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The Conversation Circle Series is an opportunity for Park School faculty and staff to come together and discuss a current event related to diversity, equity and inclusion. These topics tend to be the ones that are “trending” on social media or in the news, and these conversation circles allow us some time and space to talk about these issues face to face.
Born out of the frustration that there simply is not enough time in the day to talk about important and relevant current events, this group gathers from 2:05pm-2:25pm (the time between dismissal and the start of faculty meetings) on Tuesdays in rotating rooms. It’s amazing what you can discuss in 20 minutes!

#Mizzou #Yale #BlackLivesMatter

Frontline protesters at the University of Missouri

Frontline protesters at the University of Missouri

Around the country, students in colleges and universities are raising awareness through protests, marches, sit-ins, and confrontation of administration demanding that their institutions pay attention to the lack of racial diversity in leadership, curriculum, representation and culture on campuses. Though our students at Park School are still years away from enrolling in colleges and universities, the activism and dialogue around race and education is central to their own education at Park School. On Tuesday, November 23rd, faculty and staff gathered for a Conversation Circle to discuss what their own college/university experience was around issues of race and how we might use our agency as educators to a) shape a more responsive Park School community and b) to engage our students to be leaders in understanding race.

Some of us shared that this experience that today’s students are protesting are the same – or similar – to what was occurring when many of us were in school. Today’s racial climate is calling for more responsive leaders in higher education, many of them White, to serve as allies to communities of color. But, more importantly, today’s higher education climate requires that leaders understand the racialized experiences that marginalize students of color on historically White college and university campuses.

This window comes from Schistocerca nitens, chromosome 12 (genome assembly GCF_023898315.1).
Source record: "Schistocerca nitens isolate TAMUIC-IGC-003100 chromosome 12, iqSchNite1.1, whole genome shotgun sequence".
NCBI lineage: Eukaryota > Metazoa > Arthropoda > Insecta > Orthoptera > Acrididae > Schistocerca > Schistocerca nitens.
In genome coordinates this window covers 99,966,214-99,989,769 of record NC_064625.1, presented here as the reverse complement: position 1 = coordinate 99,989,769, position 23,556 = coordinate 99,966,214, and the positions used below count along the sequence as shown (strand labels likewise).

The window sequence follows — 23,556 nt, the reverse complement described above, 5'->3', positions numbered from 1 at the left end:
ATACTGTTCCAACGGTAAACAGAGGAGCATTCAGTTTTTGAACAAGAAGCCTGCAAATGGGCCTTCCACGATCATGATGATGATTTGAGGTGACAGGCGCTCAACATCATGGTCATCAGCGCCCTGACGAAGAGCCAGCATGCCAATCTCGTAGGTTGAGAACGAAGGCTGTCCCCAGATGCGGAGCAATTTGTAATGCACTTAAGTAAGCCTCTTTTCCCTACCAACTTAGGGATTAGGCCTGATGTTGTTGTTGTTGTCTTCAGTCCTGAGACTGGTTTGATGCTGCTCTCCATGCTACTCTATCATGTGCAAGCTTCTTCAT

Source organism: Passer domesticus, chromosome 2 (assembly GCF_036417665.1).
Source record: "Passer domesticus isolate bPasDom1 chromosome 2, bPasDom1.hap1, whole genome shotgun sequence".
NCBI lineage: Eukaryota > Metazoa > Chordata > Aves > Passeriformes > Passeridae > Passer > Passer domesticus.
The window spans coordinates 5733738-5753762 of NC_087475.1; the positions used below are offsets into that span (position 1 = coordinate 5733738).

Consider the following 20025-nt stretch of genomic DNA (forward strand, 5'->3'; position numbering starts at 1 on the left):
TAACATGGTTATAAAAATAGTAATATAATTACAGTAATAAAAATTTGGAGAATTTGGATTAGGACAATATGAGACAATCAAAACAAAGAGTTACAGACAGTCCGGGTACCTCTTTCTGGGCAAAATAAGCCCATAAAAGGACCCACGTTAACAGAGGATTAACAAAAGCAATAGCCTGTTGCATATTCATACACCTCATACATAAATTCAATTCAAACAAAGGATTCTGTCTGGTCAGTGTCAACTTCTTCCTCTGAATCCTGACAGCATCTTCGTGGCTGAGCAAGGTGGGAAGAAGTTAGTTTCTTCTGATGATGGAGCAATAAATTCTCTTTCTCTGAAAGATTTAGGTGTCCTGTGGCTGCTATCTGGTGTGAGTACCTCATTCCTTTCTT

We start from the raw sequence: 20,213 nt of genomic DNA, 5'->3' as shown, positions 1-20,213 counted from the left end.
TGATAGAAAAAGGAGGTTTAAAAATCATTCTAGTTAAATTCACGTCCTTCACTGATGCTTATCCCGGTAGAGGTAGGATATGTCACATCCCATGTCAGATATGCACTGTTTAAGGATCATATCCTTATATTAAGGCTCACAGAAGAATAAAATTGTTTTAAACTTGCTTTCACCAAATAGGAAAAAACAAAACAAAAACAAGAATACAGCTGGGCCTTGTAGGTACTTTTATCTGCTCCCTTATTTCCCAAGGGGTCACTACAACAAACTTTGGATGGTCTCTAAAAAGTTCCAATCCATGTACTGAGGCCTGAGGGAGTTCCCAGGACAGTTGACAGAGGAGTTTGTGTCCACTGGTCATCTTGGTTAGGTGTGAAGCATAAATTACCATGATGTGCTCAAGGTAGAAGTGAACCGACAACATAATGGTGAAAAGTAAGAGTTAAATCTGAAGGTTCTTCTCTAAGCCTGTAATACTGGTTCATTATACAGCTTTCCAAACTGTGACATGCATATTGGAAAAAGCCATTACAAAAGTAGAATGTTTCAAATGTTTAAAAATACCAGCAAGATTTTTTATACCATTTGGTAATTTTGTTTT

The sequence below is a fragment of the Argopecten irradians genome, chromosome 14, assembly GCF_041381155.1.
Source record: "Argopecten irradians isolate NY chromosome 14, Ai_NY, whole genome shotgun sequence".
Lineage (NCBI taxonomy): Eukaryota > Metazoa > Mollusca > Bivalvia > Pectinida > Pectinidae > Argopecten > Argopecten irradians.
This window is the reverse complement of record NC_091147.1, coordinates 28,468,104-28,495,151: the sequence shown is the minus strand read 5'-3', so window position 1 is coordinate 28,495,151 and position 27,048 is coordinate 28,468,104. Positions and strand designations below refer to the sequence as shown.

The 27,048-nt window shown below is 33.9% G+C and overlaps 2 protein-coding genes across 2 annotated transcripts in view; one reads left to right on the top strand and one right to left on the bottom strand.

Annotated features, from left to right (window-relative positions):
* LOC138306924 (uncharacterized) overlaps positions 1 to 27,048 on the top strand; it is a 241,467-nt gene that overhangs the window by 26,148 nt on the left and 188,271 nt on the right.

What are the demands of student activists? The demands are simply to provide equity in the educational process. Students are asking for more faculty of color in classrooms, more leaders of color in key positions, and a curriculum that reflects the diverse contributions of people of color in this country. They are asking that people who work in higher education be culturally aware and culturally responsive — through trainings, workshops, and evaluations, staff and faculty in colleges and universities should know how to work with racially diverse communities.

What does this mean for Park School? The culture and climate of education — whether it is in higher education, secondary or elementary — is that we must be responsible for educating and preparing our students for a globally dependent society. We must teach students how to think critically about a diverse world around them and how to engage in meaningful, respectful, and mutually responsive ways. At Park, we do this by engaging in conversations daily — not just in single workshops — about cultural identifiers such as race, gender, sexuality, ability, class and we make sure these conversations happen both in the classroom and outside of the classroom. We work closely with parents and caring adults to support messages of inclusion both at school and at home. And, we shape our policies and practices to support an inclusive community.

A key component of being responsive is to never believe we have it perfectly right. In fact, a responsive education is one that reflects the changing needs of a developing community.

Diversity is who we are. Equity is what we strive to provide. Inclusion is how we get there.

Peace and Park,

Liza